The European Commission has this week published its Green Paper on a 2030 framework for climate and energy policies, launching the debate on a package of measures for 2030, a kin to the 20:20:20 package agreed more than five years ago.
We recognise and support the need for a 2030 carbon emissions target for Europe; this is not surprising as we support the UK’s longer term goal, through the climate change act, to reduce emissions by 2050, which staging posts along the way. However, this draws out two distinct points; should Europe’s timeframe not be much longer than simply a 2030 package. Then is a more focused emissions reduction target, the best way of achieving this 2030 and 2050 goal, rather than other conflicting targets?
In terms of the focus on the 2030 timeframe, we must be mindful that although it seems a long way off, even to 2050 represents only one or two investment cycles for some sectors. If these sectors are to meet the significant challenge of decarbonizing, immature technologies and technical solutions must be developed, demonstrated and made commercially available. The endeavor for technological innovation and break-through technologies is at a critical juncture, and a focus on 2030 may be too short for many sectors.
On the second point, it is clear that many in the Commission and indeed Connie Hedegaard herself will be pushing for another renewables target; we simply do not support this. Policies must be designed, which aim to provide the outcome and not prescribe the route. A strong decarbonisation target for Europe will be sufficient to provide the incentive to invest in the most cost effective decarbonisation strategy for each Member State and assist the transition from high carbon, through to low carbon on to no carbon.
The paper also highlights the option for a new energy saving target in the guise of an energy efficiency target, but again we have our reservations. Although the paper does suggest that this could be a relative target, matched to GDP, policy makers should be mindful of overestimating the benefits of energy efficiency by conflating it with energy reduction. Raising energy efficiency is an important policy objective which can help reduce the pressure that rising energy prices place on business competitiveness. However, there is little or no historical evidence to suggest that increasing energy efficiency will significantly reduce energy consumption.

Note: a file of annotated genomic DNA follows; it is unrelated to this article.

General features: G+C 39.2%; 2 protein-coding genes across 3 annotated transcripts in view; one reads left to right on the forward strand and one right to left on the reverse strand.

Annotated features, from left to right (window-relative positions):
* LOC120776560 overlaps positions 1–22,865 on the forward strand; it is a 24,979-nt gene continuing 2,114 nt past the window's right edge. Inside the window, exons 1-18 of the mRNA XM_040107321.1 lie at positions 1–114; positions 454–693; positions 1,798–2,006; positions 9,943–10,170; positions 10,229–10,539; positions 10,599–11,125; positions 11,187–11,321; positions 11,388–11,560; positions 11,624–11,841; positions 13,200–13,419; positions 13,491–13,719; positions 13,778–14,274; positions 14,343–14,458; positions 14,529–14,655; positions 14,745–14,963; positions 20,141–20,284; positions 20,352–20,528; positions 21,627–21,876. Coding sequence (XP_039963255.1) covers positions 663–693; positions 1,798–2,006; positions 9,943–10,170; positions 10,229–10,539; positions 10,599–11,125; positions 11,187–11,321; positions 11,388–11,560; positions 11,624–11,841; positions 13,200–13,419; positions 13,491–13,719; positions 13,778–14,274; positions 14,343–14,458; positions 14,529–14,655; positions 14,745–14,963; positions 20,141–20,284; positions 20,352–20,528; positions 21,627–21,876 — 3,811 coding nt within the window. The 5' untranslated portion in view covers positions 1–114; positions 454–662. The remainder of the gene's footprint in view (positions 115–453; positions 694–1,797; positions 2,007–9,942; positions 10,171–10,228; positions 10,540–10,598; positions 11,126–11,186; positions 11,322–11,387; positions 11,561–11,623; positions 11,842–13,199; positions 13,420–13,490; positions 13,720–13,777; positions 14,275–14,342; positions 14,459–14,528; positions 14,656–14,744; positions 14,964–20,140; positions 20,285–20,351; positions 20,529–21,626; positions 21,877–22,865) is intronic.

Arguably, the reverse, that improvements in efficiency will stimulate demand for energy, is more likely. Improving efficiency makes using energy less expensive and encourages much needed economic growth, both of which tend to encourage energy consumption.
The paper also asks for views on the current policies, including EU Emissions Trading System. While many may agree that EU ETS is broken, views are divided on what the fix needs to be. Our view is that the significant structural problems with the EU ETS are best fixed in a full review that looks to Phase IV (post 2020), rather than short term fixes. A robust, global means of pricing carbon would be of significant benefit; however the EU ETS is in our view, no longer fit for purpose. This is particularly true for internationally traded sectors, such as steel. The EU ETS, in isolation, restricts growth in carbon efficient countries, inversely incentivising production in countries with no carbon standards and hence has little or no impact on global emissions.
We would call on the Commission to considering the case for moving trade-exposed, energy-intensive sectors to a single trading bubble under the EU ETS, where the cap is adjusted in line with the emergence of cost-effective abatement opportunities, particularly in the continued absence of a global deal on climate change.
There is also a question of what to do with the revenues from EU ETS we have recommended that the Commission adopt a technology-neutral approach when allocating further project finance through NER300. Currently it is solely focused on CCS and renewable energy projects. For consistency, it should adopt the same criteria for innovation investment as Horizon 2020.
Finally the debate on the future of climate change policy is likely to be a fractious one, with industry on one side and the Commission on the other. It is a shame that European politics is still dominated by this stark division. At a recent meeting between industry and Hedegraard, the Commissioner warned industry not to try and “water down” the Commission’s proposals. In the UK, we have an open and honest debate with government which is firmly grounded in evidence, and increasingly, we seek to find our common ground and discuss the areas where we have less agreement. This constructive, evidence based debate, has led to a number of significant policy changes such as the Energy Intensive Industry package, and Brussels should take note.
As we highlighted in our recent report, Tech for Growth, we know what the prize (the clean tech sector value) is, £880bn between now and 2050 for the UK, and we need to work together with the UK government and the Commission to avoid policies which create the market, but ensure that EU manufacturers are unable to compete in that market. What we need from the Commission and the UK, is a strong focus on innovation and the technologies which will deliver the solutions to climate change, both in Europe and beyond. With this in mind, we must understand what Europe’s vision for manufacturing is, not just what the top line climate policy will be. We need to imbed competitiveness at the heart of European policy making.
Chief amongst the proposals are new targets for 2030. The 20:20:20 package set a target for 2020 to reduce European emissions by 20% relative to 1990, to achieve a share of 20% for renewable energy sources in energy consumption, and a saving of 20% in energy consumption.